Attracting Chinese Foreign Direct Investment (FDI) to Africa: Determinants and Policies - The Case of Guinea

Diallo Mamadou Saliou Kokouma, Kaning Xu

Abstract


This study examines the determinants and policies for attracting Chinese FDI to Africa by specifically analyzing major characteristics, trends and developments in the economic engagement between Guinea and China. Guinea’s selection as the case study is justified by the country's experience of macroeconomic instability and social policy since independence. By considering mechanisms that play important roles in attracting FDI; market size, economic growth, employment, degree of trade openness and trade policy of the recipient country, the results show positive R-squared- a valid regression. However, all of these coefficients of determination are still not significant enough. The disparity to attract investment is assessed from geographical location, infrastructure, corruption levels, and income yields to implementation of the policies by the governments. It recommends policies at both national and bilateral levels in order to increase large Chinese FDI inflows towards Guinea and improve the forecast for macroeconomic and its constant development.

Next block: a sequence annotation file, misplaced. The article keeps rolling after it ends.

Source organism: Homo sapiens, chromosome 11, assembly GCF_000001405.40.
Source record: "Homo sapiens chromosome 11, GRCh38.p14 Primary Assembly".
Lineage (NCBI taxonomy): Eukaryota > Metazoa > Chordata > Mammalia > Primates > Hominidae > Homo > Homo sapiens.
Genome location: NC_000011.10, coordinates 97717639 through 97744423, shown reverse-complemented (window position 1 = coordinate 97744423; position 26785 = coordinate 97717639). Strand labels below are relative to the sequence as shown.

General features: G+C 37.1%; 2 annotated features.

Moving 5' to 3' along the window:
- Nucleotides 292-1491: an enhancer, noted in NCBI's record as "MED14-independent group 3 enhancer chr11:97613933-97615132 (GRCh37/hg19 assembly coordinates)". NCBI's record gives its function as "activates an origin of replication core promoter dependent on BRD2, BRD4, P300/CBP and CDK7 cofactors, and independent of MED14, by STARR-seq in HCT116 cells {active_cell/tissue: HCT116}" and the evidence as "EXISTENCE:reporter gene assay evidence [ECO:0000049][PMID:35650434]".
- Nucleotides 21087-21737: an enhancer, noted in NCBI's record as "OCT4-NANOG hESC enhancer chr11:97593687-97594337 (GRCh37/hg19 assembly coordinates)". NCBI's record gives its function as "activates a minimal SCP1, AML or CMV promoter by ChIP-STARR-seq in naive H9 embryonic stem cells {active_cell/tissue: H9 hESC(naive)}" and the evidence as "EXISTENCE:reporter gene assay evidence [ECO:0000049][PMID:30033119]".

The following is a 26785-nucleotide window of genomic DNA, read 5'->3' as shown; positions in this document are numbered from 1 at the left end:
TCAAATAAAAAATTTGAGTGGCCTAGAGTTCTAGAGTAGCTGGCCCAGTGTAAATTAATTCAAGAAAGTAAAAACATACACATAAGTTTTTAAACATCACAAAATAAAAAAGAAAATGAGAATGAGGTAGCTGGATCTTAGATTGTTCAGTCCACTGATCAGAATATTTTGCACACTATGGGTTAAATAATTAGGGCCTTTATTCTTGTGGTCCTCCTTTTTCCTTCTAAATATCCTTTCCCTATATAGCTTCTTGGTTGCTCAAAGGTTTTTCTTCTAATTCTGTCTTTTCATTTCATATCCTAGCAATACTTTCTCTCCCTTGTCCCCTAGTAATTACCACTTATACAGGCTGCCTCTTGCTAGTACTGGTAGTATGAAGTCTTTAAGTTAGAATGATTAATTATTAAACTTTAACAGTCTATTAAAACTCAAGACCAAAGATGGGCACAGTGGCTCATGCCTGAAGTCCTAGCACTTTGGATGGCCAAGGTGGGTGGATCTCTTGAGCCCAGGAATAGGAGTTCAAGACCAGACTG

Full Text: PDF DOI: 10.5430/ijfr.v4n4p52

Creative Commons License
This work is licensed under a Creative Commons Attribution 3.0 License.

International Journal of Financial Research
ISSN 1923-4023(Print) ISSN 1923-4031(Online)

 

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